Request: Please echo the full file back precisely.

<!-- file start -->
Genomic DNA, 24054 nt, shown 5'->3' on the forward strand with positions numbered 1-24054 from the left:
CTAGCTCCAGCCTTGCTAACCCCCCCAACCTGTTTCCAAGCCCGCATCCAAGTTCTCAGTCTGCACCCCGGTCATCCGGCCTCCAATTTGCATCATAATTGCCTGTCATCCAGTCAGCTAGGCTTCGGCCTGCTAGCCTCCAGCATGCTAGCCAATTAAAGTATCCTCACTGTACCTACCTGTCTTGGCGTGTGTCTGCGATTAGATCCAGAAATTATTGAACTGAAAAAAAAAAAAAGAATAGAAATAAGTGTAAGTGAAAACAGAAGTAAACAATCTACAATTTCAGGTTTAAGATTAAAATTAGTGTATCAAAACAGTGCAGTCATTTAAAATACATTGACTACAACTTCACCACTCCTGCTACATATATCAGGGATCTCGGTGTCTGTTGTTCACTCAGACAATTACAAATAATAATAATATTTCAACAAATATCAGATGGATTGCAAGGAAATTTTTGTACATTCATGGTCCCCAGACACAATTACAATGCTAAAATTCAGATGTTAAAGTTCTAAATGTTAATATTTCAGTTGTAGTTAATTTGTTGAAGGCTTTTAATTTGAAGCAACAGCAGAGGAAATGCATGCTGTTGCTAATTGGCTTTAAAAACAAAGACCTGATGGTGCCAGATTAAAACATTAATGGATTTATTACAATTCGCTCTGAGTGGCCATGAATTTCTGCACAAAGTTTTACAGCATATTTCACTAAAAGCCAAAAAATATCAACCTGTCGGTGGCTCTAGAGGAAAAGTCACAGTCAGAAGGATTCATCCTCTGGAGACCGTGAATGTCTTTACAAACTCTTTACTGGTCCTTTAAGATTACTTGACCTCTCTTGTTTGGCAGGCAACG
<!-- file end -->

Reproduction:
Genomic DNA, 24054 nt, shown 5'->3' on the forward strand with positions numbered 1-24054 from the left:
CTAGCTCCAGCCTTGCTAACCCCCCCAACCTGTTTCCAAGCCCGCATCCAAGTTCTCAGTCTGCACCCCGGTCATCCGGCCTCCAATTTGCATCATAATTGCCTGTCATCCAGTCAGCTAGGCTTCGGCCTGCTAGCCTCCAGCATGCTAGCCAATTAAAGTATCCTCACTGTACCTACCTGTCTTGGCGTGTGTCTGCGATTAGATCCAGAAATTATTGAACTGAAAAAAAAAAAAAGAATAGAAATAAGTGTAAGTGAAAACAGAAGTAAACAATCTACAATTTCAGGTTTAAGATTAAAATTAGTGTATCAAAACAGTGCAGTCATTTAAAATACATTGACTACAACTTCACCACTCCTGCTACATATATCAGGGATCTCGGTGTCTGTTGTTCACTCAGACAATTACAAATAATAATAATATTTCAACAAATATCAGATGGATTGCAAGGAAATTTTTGTACATTCATGGTCCCCAGACACAATTACAATGCTAAAATTCAGATGTTAAAGTTCTAAATGTTAATATTTCAGTTGTAGTTAATTTGTTGAAGGCTTTTAATTTGAAGCAACAGCAGAGGAAATGCATGCTGTTGCTAATTGGCTTTAAAAACAAAGACCTGATGGTGCCAGATTAAAACATTAATGGATTTATTACAATTCGCTCTGAGTGGCCATGAATTTCTGCACAAAGTTTTACAGCATATTTCACTAAAAGCCAAAAAATATCAACCTGTCGGTGGCTCTAGAGGAAAAGTCACAGTCAGAAGGATTCATCCTCTGGAGACCGTGAATGTCTTTACAAACTCTTTACTGGTCCTTTAAGATTACTTGACCTCTCTTGTTTGGCAGGCAACG